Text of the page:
What Does Mindset Have to do with Pain?
You’ve heard of people throwing out their backs lifting something, right?
Sometimes, this happened because the person was rushed and wanted to quickly get the task over with. More often, it was because they had always done it that way and didn’t even think about it possibly hurting them.
Now we’ve all heard that we should bend our knees, drop our butts to the ground, then lift an item with it as close to our bodies as possible. But very few of us actually do this. Why? Because the other way, where you just bend over at the waist with your legs straight, is much easier and faster.
Easier and faster is a mindset. And it makes us surprisingly prone to injury and pain.
Ok, so that’s an example of how mindset affects acute pain.
Now let’s talk about chronic pain.
Chronic pain means that you’ve experienced pain for longer than 6 months, past the time it takes for any physical bodily tissue to heal. Chronic pain tends not to exacerbated by something physical as it is by something psychological or emotional.
I believe that chronic pain is in part a physical manifestation of something deeper going on in the body and mind. That something deeper is usually stress in some form. As I’m sure each person with chronic pain will tell you, stress and pain are part of the same vicious cycle.
Stress, whether good or bad, is caused by a mindset.
Stress is caused not by our external surroundings or circumstances but rather our interpretations and corresponding reactions to them. It’s caused by the way we think about our lives.
For example, say you’re leaving work at 5pm to go home on a Friday. You glance down at your phone on the way out to your car and see a notification for an email sent by your boss.
What do you do?
You might throw your hands up in frustration or anger, then say, “Fuck that, it’s Friday, and I’m going home. Not dealing with this shit.”
Or you might glance at it, turn the screen off, and continue on about your evening with a “I’ll check it out Monday morning. If it’s an emergency, my boss would call.”
Or you might take a look and get excited about possibly getting good news and open the email.
How would you rate each reaction for the level of stress? The first one seems to be the most stressful; the second one is kind of neutral, and the third one is a good kind of stress.
Now let’s slow down each stress reaction to find the mindset that caused it.
In the first one, the mindset sounds like, “My boss is always trying to make my life difficult, I hate my job, and I live for the weekends.” In the second one, it’s more like, “I know and respect my boundaries and my boss does, too.” In the third one, it could be, “I’m expecting good news.”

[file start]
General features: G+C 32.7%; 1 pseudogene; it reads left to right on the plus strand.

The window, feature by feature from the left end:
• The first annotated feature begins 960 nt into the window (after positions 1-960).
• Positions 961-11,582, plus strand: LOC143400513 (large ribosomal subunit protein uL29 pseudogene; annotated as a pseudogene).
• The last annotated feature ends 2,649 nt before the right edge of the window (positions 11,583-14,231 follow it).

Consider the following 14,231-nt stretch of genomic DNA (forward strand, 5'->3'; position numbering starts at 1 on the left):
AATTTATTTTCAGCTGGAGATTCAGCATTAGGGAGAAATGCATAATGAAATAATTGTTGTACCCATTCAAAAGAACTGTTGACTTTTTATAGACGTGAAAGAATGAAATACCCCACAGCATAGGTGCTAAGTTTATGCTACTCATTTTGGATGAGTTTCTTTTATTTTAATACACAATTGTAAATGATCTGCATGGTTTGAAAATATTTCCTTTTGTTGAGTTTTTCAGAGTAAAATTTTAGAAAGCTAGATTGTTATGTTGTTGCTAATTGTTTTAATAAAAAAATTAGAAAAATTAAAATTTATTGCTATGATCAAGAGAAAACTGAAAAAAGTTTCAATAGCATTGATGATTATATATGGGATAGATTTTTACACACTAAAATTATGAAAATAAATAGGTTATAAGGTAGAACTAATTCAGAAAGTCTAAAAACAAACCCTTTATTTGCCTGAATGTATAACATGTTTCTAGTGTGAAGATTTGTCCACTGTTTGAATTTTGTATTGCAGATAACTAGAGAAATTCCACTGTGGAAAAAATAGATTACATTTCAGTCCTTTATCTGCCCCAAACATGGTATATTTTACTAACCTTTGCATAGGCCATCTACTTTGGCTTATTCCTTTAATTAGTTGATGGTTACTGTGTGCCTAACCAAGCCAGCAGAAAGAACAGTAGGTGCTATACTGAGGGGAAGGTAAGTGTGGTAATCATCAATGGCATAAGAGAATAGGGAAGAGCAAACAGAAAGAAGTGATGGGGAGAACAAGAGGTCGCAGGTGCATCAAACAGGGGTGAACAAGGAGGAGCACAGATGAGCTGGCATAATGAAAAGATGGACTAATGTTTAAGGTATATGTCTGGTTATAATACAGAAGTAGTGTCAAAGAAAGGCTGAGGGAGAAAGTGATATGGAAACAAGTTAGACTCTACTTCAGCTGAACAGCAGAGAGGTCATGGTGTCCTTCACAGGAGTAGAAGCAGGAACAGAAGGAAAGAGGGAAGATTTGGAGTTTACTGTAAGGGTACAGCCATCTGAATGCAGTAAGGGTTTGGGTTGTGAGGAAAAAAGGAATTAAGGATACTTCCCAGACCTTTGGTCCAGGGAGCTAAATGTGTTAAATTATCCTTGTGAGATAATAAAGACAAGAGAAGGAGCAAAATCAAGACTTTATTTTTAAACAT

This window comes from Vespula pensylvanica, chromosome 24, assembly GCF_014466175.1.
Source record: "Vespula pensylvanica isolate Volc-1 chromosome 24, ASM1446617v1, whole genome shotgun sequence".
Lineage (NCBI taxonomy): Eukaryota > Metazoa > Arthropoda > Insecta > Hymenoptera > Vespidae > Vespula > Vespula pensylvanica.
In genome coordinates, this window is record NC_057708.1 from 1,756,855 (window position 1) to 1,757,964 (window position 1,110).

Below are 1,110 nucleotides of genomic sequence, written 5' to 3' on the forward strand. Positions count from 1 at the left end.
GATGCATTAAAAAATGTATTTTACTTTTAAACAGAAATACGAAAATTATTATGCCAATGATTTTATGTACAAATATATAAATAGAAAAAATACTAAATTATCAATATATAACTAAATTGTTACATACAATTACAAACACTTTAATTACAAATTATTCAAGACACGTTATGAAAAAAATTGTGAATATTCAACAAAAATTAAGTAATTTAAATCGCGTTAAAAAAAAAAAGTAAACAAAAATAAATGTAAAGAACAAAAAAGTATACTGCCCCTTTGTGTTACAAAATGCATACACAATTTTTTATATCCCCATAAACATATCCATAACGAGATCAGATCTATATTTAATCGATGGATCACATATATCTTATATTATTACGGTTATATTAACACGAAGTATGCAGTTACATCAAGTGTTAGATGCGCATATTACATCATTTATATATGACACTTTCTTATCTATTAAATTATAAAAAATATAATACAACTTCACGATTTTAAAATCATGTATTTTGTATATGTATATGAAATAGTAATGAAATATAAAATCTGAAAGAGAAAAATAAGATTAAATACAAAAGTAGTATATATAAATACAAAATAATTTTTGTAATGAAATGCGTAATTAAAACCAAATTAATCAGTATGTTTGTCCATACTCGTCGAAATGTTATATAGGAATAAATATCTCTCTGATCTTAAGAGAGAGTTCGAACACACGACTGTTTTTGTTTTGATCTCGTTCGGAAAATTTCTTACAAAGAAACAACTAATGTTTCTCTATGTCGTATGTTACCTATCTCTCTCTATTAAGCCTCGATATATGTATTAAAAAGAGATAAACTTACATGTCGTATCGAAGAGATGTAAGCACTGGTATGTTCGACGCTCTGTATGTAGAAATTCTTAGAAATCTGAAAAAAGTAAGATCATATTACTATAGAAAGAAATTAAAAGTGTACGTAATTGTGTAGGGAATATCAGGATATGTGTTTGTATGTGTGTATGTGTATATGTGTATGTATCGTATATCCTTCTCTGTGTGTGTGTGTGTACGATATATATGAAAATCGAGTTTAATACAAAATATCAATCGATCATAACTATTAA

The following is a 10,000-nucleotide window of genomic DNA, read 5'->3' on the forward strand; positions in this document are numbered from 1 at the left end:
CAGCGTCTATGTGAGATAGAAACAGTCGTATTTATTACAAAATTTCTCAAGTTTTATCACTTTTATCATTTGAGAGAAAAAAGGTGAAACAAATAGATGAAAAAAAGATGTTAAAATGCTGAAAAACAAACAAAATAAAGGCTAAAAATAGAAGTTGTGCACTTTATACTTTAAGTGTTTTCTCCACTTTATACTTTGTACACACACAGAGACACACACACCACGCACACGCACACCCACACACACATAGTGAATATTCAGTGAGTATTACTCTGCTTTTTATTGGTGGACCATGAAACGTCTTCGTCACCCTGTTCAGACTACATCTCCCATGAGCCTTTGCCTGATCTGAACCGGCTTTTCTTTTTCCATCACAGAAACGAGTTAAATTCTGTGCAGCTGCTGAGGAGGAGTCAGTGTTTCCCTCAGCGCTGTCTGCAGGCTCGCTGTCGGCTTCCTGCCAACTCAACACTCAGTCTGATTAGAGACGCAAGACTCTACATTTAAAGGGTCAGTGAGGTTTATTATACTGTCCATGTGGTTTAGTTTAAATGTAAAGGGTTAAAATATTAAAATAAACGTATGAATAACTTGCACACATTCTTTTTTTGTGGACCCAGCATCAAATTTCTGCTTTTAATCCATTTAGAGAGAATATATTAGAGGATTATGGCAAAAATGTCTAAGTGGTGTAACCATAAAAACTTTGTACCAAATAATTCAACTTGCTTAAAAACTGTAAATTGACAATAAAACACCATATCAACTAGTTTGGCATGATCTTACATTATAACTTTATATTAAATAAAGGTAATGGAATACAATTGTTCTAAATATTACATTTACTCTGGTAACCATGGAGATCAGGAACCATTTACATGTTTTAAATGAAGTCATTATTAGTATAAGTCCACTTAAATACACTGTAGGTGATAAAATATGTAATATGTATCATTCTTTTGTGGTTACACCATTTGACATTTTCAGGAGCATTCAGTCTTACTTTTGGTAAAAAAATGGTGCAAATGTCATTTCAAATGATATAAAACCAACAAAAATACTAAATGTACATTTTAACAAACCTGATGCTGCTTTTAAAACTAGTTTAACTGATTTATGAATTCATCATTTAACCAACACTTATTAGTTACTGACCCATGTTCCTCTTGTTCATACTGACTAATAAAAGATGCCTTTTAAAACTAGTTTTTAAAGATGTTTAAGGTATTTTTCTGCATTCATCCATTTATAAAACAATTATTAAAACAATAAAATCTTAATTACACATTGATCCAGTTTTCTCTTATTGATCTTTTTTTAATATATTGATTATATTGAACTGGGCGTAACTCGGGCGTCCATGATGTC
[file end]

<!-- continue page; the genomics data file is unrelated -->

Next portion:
Out of these three examples, which ones do you think would flare up pain?
Yea, I vote for the first one too.
Here’s a thought: Mindset is a filter through which stress and pain may be triggered.
When we experience anything in life, none of us see it for the way it is objectively. We always filter it through our own subjective mindsets. Depending on which mindset we filter it through, we have certain reaction – good stress, neutral, or bad stress.
Therefore, in order to have less stress and pain, the underlying mindset needs to change. When you have a negative mindset, you will filter all of your experiences through this negative mindset, creating thoughts and emotions that lead to stress and pain.
If your underlying mindsets are focused on positivity, rollng with the punches, and exuding kindness to yourself and others, for example, you’re less likely to filter your experiences through a negative lens that leads to stress and pain.
An experiment for you:
With each meal for one week, chart your stress and pain levels (on a sliding scale 0-10, 0 = no stress or pain and 10 = excruciating stress and pain) and notice whether you see a correlation between the two.
Pick one event that stressed you out and flared up your pain and break it down by asking yourself, “Why did I have this reaction?” Keep asking yourself this until the answers start sounding the same, which means you have found the underlying mindset. It could be anything from, “I want everyone to be happy” to “I’m not good enough.”
There’s a certain sense of empowerment that comes with figuring out an underlying cause to pain that you had not previously noticed. Awareness is a big step in creating change.
For some of us, changing a mindset can be as simple as becoming aware of it and then consciously practicing an improved mindset until the old one is nothing but a faint memory.
But for most of us, this is way easier said than done. If you are looking for more help or have any questions, please feel free to email me (mailto: email@example.com) or schedule a free 15 min consultation call!